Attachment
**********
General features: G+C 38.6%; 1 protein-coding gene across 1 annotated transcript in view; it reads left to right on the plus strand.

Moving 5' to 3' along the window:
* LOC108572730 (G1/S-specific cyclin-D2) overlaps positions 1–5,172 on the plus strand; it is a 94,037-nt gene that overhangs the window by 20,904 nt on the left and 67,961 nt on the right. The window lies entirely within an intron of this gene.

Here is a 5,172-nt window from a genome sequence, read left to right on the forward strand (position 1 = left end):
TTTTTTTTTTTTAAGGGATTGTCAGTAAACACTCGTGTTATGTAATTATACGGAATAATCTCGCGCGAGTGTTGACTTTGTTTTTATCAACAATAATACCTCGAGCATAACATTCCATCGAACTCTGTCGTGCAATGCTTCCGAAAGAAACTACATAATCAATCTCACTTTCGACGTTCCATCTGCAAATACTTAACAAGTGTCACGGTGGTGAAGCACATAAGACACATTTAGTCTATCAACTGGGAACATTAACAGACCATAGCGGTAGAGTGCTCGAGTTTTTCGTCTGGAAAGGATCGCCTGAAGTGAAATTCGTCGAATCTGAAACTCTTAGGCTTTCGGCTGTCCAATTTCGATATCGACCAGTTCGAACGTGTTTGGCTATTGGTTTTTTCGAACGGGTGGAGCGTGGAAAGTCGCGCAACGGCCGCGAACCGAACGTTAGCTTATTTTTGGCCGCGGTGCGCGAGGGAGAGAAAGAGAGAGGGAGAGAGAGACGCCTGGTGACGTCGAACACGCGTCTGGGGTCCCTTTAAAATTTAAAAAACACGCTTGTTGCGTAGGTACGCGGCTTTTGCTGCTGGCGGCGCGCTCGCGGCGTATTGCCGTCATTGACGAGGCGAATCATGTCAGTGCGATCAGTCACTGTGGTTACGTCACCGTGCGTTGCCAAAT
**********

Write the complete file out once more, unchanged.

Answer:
General features: G+C 38.6%; 1 protein-coding gene across 1 annotated transcript in view; it reads left to right on the plus strand.

Moving 5' to 3' along the window:
* LOC108572730 (G1/S-specific cyclin-D2) overlaps positions 1–5,172 on the plus strand; it is a 94,037-nt gene that overhangs the window by 20,904 nt on the left and 67,961 nt on the right. The window lies entirely within an intron of this gene.

Here is a 5,172-nt window from a genome sequence, read left to right on the forward strand (position 1 = left end):
TTTTTTTTTTTTAAGGGATTGTCAGTAAACACTCGTGTTATGTAATTATACGGAATAATCTCGCGCGAGTGTTGACTTTGTTTTTATCAACAATAATACCTCGAGCATAACATTCCATCGAACTCTGTCGTGCAATGCTTCCGAAAGAAACTACATAATCAATCTCACTTTCGACGTTCCATCTGCAAATACTTAACAAGTGTCACGGTGGTGAAGCACATAAGACACATTTAGTCTATCAACTGGGAACATTAACAGACCATAGCGGTAGAGTGCTCGAGTTTTTCGTCTGGAAAGGATCGCCTGAAGTGAAATTCGTCGAATCTGAAACTCTTAGGCTTTCGGCTGTCCAATTTCGATATCGACCAGTTCGAACGTGTTTGGCTATTGGTTTTTTCGAACGGGTGGAGCGTGGAAAGTCGCGCAACGGCCGCGAACCGAACGTTAGCTTATTTTTGGCCGCGGTGCGCGAGGGAGAGAAAGAGAGAGGGAGAGAGAGACGCCTGGTGACGTCGAACACGCGTCTGGGGTCCCTTTAAAATTTAAAAAACACGCTTGTTGCGTAGGTACGCGGCTTTTGCTGCTGGCGGCGCGCTCGCGGCGTATTGCCGTCATTGACGAGGCGAATCATGTCAGTGCGATCAGTCACTGTGGTTACGTCACCGTGCGTTGCCAAAT